Planet Earth 2- Deserts
Guest Blog by: Michael McCoy
Deserts cover around one third of the land on planet Earth. In order to survive these ecosystems, you must be able to adapt to the dry and warm conditions which are extremely harsh. The two main challenges of the desert is being able to cope with a lack of water and endure very hot conditions.
Some Lions survive in the scorching sun in the Namib desert by having a very light-coloured, thin coat of fur to reduce the amount of heat stored. When hunting, Lions work together in what is known as a pride to capture any prey it comes across. The whole pride must work together in order to succeed as each have their own role. Some individuals chase the targeted prey while others move ahead to cut off any escape routes. Lions would travel long distances in search of food and can go many, many days without eating. Similarly, years ago, Humans hunted in groups and built traps of their own to capture prey. In today’s age however many animals that are consumed will be domestically raised on farms. This takes away the need to waste energy and time on hunting.
Cactus plants are the most successful vegetation in the desert. Many plants require a large amount of water and so cannot live during long periods of drought. However, the Cacti have found a way by storing large amounts of water in the stems of the plant. They also have no visible leaves as they want to greatly reduce the amount of water lost through rapid evaporation. To prevent animals from stealing the water stored and herbivores from consuming them, the Cacti developed spines to block any attempt of feeding. Spines also have a secondary use as they provide shade and so lower the surface temperature of the cactus, preventing loss of water. Although humans must excrete a lot of water as waste and thus cannot retain high amounts, we have been able to contain large quantities of water externally for drinking. We have been able to create large tanks of water to store with pipes which transfer water to people’s homes. Many people even collect rain water and utilise this for domestic purposes.
While it is rare for rain to occur in the desert, there are times when watering holes are created, drawing in many animals. Sandgrouse are one of these species that benefit from the watering holes. When the Sandgrouse chicks are born, they rely on the father to obtain water for them. The father flies miles to reach a watering hole along with an entire flock of males who share the same purpose. The Sandgrouse use their feathers which have been specialised for soaking up water and storing it like a sponge. The only problem is that it takes time to store the water and so many predators use this as an ideal opportunity to strike. Goshawks are the main birds that prey on the Sandgrouse, however, as the Sandgrouse travel in large flocks it is difficult for the Goshawk to select a target. By staying in large numbers the Sandgrouse are less likely to be attacked by their predators. Although Humans nowadays who live in wealthy countries usually have easy access to water, this was not always the case as years ago, tribes had to collect water in large containers from nearby rivers. These containers were heavy and had to be carried on their back for miles. In economically poor countries, this is still the case as children would have this vital duty to help their families survive in warm climates.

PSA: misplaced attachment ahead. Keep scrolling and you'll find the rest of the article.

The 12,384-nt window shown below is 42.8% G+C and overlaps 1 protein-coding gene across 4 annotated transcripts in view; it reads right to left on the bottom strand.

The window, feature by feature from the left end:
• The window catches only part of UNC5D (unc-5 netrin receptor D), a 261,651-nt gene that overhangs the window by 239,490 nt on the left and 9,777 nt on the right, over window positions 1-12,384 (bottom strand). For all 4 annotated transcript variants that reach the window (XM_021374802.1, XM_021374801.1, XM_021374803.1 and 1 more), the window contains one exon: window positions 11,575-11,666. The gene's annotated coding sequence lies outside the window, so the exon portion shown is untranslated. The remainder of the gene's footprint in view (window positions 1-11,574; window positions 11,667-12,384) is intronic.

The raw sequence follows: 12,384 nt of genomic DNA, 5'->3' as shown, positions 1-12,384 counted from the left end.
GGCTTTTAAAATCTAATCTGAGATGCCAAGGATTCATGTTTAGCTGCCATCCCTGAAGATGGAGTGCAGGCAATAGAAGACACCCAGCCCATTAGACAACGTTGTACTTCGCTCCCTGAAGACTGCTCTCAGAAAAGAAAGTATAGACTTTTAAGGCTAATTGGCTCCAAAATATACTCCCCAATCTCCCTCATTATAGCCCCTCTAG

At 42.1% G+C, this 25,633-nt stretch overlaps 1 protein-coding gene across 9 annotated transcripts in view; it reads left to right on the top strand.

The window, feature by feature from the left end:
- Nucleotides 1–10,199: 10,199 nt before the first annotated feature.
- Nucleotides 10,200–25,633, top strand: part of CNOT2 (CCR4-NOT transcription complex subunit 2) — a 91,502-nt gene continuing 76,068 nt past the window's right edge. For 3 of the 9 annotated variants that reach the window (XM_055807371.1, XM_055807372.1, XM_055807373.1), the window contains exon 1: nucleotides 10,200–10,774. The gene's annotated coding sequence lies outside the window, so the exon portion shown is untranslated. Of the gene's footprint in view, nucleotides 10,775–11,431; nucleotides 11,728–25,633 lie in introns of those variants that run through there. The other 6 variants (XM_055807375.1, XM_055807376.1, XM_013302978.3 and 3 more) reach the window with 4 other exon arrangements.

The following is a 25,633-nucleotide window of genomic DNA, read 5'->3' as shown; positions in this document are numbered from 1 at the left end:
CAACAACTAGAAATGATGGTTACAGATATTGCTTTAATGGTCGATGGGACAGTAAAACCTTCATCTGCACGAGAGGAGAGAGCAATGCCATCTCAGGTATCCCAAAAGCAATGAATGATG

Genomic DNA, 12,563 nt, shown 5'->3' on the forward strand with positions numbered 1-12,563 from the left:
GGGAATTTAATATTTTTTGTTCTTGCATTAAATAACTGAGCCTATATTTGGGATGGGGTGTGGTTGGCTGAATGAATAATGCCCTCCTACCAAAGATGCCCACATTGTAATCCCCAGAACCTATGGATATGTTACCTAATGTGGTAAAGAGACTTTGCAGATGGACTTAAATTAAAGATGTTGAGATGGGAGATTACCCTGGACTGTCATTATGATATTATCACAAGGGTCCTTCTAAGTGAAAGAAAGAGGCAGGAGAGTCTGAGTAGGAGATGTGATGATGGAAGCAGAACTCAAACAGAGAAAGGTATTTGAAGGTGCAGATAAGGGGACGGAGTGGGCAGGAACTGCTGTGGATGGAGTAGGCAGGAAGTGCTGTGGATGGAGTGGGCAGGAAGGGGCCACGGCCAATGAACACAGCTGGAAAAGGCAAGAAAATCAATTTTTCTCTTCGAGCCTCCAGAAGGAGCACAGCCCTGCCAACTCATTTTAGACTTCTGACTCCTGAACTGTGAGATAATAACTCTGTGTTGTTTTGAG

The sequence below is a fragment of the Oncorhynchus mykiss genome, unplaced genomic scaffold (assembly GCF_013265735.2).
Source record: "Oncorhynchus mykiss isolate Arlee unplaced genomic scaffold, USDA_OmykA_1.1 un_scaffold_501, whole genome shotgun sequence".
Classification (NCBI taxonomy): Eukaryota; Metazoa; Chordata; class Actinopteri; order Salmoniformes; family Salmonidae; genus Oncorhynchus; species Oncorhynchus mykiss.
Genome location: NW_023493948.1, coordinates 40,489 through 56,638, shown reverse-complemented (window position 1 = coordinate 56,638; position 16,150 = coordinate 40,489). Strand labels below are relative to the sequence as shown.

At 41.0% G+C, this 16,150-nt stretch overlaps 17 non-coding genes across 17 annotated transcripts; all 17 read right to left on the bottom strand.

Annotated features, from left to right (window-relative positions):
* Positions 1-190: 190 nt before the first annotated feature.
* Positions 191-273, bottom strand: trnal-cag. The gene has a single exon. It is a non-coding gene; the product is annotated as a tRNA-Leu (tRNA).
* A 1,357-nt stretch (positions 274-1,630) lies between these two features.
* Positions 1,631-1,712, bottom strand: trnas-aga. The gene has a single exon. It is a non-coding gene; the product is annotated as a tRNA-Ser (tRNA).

The island of Madagascar is very unique with many different habitat types, one of these is a dry desert. However, heavy showers lasting short spells can help create a greening of the land, resulting in a large diversity of plants and animals. One species which takes advantage of this greening is Locust. These insects swarm together in large numbers and destroy almost all vegetation in their path. The Locust become even more efficient and travel further when they grow wings and take to the sky. Once in every decade a super swarm can come about which covers two square miles and have over several billion individuals. These super swarms can leave lands barren and they can also destroy crops that local farmers are growing. This can cause many countries like Madagascar to have food shortages which could create a National emergency. The Food and Agriculture Organisation (FAO) helps to try and stop these Locust plagues before the land can be destroyed. Humans must adapt fast to plagues and act quickly if they are to minimise the impact. Experts are able to track locust movements and predict where the swarm will move next. The use of helicopters help with transportation and identify the swarm size. Many crops now have been sprayed with chemicals known as pesticides to get rid of unwanted insects feeding on their crops.
Many civilisations have adapted to the conditions of the desert. For example the use of light clothing to produce less heat as well as the need to find shade. Humans would also build houses and roofs to create shade and stay cool. This idea was based on animals behaviour. The Shovel-snout lizards would spend little time out in the open and would bury themselves below the surface of the sand where it is cooler.
Due to Climate change the world deserts are heating up and so are expanding across many continents, especially Africa. This will be interesting to see how humans and animals who are not familiar with the changing landscape, adapt in order to survive to an ever increasingly hostile environment.